In 2017 and 2018 there will be advances in the speed with which consumers and businesses can make payments, making this a watershed period for the payment industry in particular and the greater banking system as a whole. Notable examples include Zelle Pay, the real-time bank-offered person-to-person (P2P) payment service, The Clearing House efforts to pilot real-time payments, and the rollout of NACHA’s Same Day ACH Debit service. (The credit service was implemented in 2016). In addition to these examples, numerous real-time payment and faster-payment services are being offered by payment vendors and their FI clients as well as by the card networks.
To help readers fully grasp the sea change that is occurring within the payment industry, this report first describes the differences between fast, faster, and real-time payments being proposed or currently available. It then examines the successful deployment of real-time payments in the UK for perspective of what the U.S. could reasonably expect in its deployment of faster payment initiatives. This is followed by an exploration of the U.S. consumer’s readiness for faster payments. Finally, the report explores selected types of U.S. payments that are most likely to be converted to a form of faster payments and provides an estimate of the near-term five-year opportunity for conversion to faster payments in the U.S.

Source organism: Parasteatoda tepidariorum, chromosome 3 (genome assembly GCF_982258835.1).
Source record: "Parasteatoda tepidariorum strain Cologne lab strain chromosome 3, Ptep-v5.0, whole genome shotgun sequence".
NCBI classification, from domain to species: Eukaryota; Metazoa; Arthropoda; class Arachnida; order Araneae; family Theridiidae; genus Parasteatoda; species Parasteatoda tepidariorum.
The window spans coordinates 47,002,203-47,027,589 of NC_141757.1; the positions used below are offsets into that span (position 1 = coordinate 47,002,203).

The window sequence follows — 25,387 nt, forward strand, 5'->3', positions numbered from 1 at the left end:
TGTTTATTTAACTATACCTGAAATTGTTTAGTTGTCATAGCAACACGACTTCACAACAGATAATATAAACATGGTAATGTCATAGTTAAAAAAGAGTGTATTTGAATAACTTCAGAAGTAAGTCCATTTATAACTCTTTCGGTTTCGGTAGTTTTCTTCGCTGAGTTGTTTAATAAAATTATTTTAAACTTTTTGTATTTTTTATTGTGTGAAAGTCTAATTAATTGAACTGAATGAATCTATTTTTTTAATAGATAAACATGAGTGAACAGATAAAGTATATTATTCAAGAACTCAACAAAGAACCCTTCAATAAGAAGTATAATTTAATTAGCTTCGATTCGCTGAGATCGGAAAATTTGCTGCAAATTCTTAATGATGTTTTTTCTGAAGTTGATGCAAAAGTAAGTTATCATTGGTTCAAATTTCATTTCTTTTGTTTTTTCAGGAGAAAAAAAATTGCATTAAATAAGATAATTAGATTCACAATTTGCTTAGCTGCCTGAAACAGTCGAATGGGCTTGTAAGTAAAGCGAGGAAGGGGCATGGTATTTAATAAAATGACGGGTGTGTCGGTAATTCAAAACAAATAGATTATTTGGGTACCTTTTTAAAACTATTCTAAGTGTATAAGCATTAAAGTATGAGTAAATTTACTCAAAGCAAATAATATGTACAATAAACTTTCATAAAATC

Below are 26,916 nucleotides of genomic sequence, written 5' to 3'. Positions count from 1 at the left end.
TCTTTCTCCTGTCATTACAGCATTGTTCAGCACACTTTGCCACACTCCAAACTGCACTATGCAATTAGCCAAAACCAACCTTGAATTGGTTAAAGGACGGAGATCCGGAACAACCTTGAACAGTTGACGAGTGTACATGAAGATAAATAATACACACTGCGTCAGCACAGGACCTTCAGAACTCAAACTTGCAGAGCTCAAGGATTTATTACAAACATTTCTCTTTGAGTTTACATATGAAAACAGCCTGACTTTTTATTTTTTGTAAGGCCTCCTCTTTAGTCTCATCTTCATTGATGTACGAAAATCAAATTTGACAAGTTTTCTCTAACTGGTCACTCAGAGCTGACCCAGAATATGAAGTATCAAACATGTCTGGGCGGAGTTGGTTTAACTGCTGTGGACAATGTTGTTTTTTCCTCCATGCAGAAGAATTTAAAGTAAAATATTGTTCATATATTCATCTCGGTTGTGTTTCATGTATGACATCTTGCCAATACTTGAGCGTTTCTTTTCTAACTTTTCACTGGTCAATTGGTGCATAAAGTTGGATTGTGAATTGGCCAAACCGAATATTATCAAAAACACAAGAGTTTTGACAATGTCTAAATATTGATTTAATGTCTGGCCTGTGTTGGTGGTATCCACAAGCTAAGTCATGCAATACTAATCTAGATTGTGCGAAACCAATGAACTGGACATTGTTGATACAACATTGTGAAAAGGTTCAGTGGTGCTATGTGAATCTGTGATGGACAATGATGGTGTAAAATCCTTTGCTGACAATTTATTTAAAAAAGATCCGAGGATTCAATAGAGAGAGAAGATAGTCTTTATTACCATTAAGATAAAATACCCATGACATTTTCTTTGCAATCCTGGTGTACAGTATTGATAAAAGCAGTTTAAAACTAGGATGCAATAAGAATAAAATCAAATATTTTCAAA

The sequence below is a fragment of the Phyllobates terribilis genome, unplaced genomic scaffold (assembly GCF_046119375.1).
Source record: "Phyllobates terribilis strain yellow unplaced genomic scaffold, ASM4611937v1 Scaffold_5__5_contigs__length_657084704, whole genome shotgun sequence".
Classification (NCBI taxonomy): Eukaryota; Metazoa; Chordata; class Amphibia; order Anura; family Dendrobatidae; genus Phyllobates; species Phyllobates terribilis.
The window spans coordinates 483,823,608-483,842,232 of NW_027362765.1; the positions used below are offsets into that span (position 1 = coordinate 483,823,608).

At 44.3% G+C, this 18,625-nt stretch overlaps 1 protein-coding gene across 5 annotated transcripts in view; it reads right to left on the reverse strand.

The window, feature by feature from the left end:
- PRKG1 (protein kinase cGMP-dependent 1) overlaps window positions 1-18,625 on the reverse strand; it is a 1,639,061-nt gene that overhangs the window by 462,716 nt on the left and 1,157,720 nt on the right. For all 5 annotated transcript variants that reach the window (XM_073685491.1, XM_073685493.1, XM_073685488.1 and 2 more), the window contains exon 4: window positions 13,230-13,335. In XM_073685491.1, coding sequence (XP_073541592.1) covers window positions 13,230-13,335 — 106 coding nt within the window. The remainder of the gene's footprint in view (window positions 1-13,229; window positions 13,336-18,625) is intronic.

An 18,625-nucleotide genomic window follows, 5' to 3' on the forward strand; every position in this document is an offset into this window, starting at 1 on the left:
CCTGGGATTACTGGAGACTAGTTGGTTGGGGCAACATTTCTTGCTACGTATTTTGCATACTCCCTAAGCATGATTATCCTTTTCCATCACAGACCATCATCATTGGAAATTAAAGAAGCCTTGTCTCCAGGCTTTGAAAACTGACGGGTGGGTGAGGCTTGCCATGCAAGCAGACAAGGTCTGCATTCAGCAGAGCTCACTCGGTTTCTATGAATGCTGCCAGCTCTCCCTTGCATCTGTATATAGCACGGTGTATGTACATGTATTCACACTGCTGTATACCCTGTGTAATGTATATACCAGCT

Key questions discussed in this report:
- How are faster payments and real-time payments different?
- What can be learned from the UK’s launch of the Faster Payments Service?
- What is the potential size of the U.S. target market opportunity for faster payments and real-time payments?
- How much of the target market opportunity be could be converted in the next five years?
- Can P2P services be successful if they don’t offer emojis and social sharing of transactions?
- Is the consumer P2P market destined to be a winner-take-all scenario or is there room for multiple P2P services?
The consumer data in this report was primarily collected from the following:
- A random-sample survey of 3,200 respondents conducted online in October 2016. The overall margin of error is +1.74 at the 95% confidence level. The margin of error is larger for subsets.
Industry card data and reward programs were derived from industry interviews, with supplementary data from secondary sources such as NACHA, The Federal Reserve, British Faster Payments Service, The Nilson Report and public websites.